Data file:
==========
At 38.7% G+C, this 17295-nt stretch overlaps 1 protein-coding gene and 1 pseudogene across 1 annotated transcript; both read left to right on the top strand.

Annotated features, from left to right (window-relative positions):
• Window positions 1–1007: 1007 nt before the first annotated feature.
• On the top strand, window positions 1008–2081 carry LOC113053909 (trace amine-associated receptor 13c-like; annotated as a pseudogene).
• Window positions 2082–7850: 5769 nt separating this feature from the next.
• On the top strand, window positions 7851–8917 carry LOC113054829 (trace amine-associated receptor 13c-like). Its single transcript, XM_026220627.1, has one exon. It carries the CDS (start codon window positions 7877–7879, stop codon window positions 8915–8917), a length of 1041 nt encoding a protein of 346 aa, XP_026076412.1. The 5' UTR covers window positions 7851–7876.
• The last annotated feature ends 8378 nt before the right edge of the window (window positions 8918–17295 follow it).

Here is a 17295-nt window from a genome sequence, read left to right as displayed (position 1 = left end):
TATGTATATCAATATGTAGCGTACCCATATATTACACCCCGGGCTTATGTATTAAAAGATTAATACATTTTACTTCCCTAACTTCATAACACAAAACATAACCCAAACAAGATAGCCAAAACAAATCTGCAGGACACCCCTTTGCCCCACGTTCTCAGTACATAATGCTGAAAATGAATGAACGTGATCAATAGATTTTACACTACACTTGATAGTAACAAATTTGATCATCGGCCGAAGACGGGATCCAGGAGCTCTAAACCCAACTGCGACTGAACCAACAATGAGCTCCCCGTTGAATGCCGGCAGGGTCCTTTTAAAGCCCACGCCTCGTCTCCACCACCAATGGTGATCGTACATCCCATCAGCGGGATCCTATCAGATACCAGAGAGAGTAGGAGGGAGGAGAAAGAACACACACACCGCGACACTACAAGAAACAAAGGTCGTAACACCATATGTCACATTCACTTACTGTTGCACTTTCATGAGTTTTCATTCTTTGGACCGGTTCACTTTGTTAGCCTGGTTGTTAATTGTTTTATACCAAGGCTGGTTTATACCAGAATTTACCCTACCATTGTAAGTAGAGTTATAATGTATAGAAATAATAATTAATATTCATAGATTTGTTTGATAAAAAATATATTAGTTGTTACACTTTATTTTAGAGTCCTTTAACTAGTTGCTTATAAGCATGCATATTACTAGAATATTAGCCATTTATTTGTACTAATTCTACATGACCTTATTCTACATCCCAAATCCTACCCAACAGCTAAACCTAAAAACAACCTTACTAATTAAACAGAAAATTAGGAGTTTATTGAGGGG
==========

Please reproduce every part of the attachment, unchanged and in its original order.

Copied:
At 38.7% G+C, this 17295-nt stretch overlaps 1 protein-coding gene and 1 pseudogene across 1 annotated transcript; both read left to right on the top strand.

Annotated features, from left to right (window-relative positions):
• Window positions 1–1007: 1007 nt before the first annotated feature.
• On the top strand, window positions 1008–2081 carry LOC113053909 (trace amine-associated receptor 13c-like; annotated as a pseudogene).
• Window positions 2082–7850: 5769 nt separating this feature from the next.
• On the top strand, window positions 7851–8917 carry LOC113054829 (trace amine-associated receptor 13c-like). Its single transcript, XM_026220627.1, has one exon. It carries the CDS (start codon window positions 7877–7879, stop codon window positions 8915–8917), a length of 1041 nt encoding a protein of 346 aa, XP_026076412.1. The 5' UTR covers window positions 7851–7876.
• The last annotated feature ends 8378 nt before the right edge of the window (window positions 8918–17295 follow it).

Here is a 17295-nt window from a genome sequence, read left to right as displayed (position 1 = left end):
TATGTATATCAATATGTAGCGTACCCATATATTACACCCCGGGCTTATGTATTAAAAGATTAATACATTTTACTTCCCTAACTTCATAACACAAAACATAACCCAAACAAGATAGCCAAAACAAATCTGCAGGACACCCCTTTGCCCCACGTTCTCAGTACATAATGCTGAAAATGAATGAACGTGATCAATAGATTTTACACTACACTTGATAGTAACAAATTTGATCATCGGCCGAAGACGGGATCCAGGAGCTCTAAACCCAACTGCGACTGAACCAACAATGAGCTCCCCGTTGAATGCCGGCAGGGTCCTTTTAAAGCCCACGCCTCGTCTCCACCACCAATGGTGATCGTACATCCCATCAGCGGGATCCTATCAGATACCAGAGAGAGTAGGAGGGAGGAGAAAGAACACACACACCGCGACACTACAAGAAACAAAGGTCGTAACACCATATGTCACATTCACTTACTGTTGCACTTTCATGAGTTTTCATTCTTTGGACCGGTTCACTTTGTTAGCCTGGTTGTTAATTGTTTTATACCAAGGCTGGTTTATACCAGAATTTACCCTACCATTGTAAGTAGAGTTATAATGTATAGAAATAATAATTAATATTCATAGATTTGTTTGATAAAAAATATATTAGTTGTTACACTTTATTTTAGAGTCCTTTAACTAGTTGCTTATAAGCATGCATATTACTAGAATATTAGCCATTTATTTGTACTAATTCTACATGACCTTATTCTACATCCCAAATCCTACCCAACAGCTAAACCTAAAAACAACCTTACTAATTAAACAGAAAATTAGGAGTTTATTGAGGGG